There are many reasons as to why you need to figure out the square footage. In fact, it is essential if you are buying or selling a home, remodeling the one you currently live in or even creating a garden in your backyard. To measure square footage, you simply need to figure the dimension at all the different areas of the space and add them together.
How to Figure Square Footage of a Room
To find square feet of a room, simple measure the length with a measuring tape and write done on a piece of paper. Next, measure the width of the room with the measuring tape and write that number down. Finally, multiple the width of the room with the length of the room. If you don’t have a Calc Monster, you can work out the math problem on a piece of paper. The number you get is the room’s square footage. For example, if the width of the room is 12 feet and the length is 15 feet, the square foot would be 180.
For rooms without a neat box-type area with one width and one length, it can be a bit more difficult to know how to calculate square feet. Rooms that are erratically shaped will require splitting it up in to even rectangles or squares find its square footage. This can be done by drawing invisible lines to separate the different sections into neater spaces.
Measure the length and width of each one of these spaces, and then multiply the two numbers together to determine the square footage of said space. Continue in this manner until you have the square footage of each space. To find the square feet of the entire room, simply add the square footage of each space together. For example, if you separated the room into three spaces and the square feet of those spaces was 150, 200 and 100, the total square footage of the room would be 450.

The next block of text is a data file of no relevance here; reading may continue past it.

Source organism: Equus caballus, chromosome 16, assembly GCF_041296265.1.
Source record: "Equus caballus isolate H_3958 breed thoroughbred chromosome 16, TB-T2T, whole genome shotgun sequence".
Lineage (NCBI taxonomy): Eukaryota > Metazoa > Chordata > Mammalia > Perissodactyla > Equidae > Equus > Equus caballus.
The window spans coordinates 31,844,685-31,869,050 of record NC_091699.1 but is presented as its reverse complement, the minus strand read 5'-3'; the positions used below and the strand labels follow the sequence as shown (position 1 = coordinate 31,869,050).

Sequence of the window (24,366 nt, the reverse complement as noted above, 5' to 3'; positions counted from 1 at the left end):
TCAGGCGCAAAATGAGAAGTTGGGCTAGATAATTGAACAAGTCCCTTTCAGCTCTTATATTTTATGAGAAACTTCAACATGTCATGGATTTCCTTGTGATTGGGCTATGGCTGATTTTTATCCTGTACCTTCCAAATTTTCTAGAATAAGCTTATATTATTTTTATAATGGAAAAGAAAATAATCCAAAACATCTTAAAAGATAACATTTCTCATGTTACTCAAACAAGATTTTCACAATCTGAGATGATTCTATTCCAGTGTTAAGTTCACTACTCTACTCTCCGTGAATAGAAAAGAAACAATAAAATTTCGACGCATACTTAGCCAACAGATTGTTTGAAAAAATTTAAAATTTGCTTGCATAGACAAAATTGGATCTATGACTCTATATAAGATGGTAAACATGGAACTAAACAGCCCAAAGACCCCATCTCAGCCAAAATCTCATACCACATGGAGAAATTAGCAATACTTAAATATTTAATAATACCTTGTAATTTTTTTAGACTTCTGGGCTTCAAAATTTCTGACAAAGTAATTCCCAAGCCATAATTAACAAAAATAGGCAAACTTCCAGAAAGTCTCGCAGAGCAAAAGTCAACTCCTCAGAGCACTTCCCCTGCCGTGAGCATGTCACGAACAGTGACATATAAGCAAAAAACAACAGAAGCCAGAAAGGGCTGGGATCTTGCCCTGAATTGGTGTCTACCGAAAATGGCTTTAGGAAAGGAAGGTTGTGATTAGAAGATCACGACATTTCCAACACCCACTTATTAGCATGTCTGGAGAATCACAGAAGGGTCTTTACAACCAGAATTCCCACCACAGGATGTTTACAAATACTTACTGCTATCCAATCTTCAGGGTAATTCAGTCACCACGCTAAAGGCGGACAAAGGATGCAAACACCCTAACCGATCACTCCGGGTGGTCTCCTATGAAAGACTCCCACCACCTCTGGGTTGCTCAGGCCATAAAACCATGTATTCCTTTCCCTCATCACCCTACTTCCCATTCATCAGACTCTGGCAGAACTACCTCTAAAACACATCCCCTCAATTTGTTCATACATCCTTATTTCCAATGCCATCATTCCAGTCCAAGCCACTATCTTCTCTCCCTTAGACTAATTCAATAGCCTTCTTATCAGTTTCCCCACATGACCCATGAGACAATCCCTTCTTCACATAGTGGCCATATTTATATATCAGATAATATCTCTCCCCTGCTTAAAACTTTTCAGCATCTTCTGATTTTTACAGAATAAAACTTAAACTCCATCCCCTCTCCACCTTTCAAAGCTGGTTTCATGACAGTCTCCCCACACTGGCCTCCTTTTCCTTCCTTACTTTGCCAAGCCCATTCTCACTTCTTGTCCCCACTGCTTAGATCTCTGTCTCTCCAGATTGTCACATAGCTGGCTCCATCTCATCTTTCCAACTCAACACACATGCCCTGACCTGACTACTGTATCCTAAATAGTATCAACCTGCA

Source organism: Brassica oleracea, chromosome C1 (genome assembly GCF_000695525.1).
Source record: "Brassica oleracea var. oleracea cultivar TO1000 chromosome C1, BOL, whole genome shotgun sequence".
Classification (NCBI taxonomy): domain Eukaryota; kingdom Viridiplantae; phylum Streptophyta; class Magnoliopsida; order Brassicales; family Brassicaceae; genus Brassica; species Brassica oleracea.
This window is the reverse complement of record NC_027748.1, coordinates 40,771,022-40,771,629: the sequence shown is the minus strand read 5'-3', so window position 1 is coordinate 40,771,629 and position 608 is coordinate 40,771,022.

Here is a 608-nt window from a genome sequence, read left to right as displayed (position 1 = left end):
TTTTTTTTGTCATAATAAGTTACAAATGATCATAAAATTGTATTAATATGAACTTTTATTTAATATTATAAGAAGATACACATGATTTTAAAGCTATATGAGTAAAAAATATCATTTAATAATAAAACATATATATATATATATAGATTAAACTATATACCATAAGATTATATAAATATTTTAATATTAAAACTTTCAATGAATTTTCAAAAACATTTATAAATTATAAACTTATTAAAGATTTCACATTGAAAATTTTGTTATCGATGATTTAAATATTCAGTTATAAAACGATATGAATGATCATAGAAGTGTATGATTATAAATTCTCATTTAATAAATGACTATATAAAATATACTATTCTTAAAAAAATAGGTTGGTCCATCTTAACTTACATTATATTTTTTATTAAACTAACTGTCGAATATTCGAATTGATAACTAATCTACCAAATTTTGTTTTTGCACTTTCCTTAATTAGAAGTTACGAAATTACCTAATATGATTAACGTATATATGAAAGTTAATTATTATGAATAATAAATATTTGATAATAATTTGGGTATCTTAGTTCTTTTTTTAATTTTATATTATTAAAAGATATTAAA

How to Calculate Square Feet of a House
The exact method of how to figure square footage of your home is essentially done in the same manner finding the square footage of a room only on a larger scale. Merely determine the square footage of each room in your home and then add them together.
Keep in mind, however, that since there is no actual guidelines on how to find square feet, there could be some conflicting numbers depending on who is measuring. For example, some people add the square footage of enclosed porches or garages to the total house number, which can make the home sound more spacious and then it really is.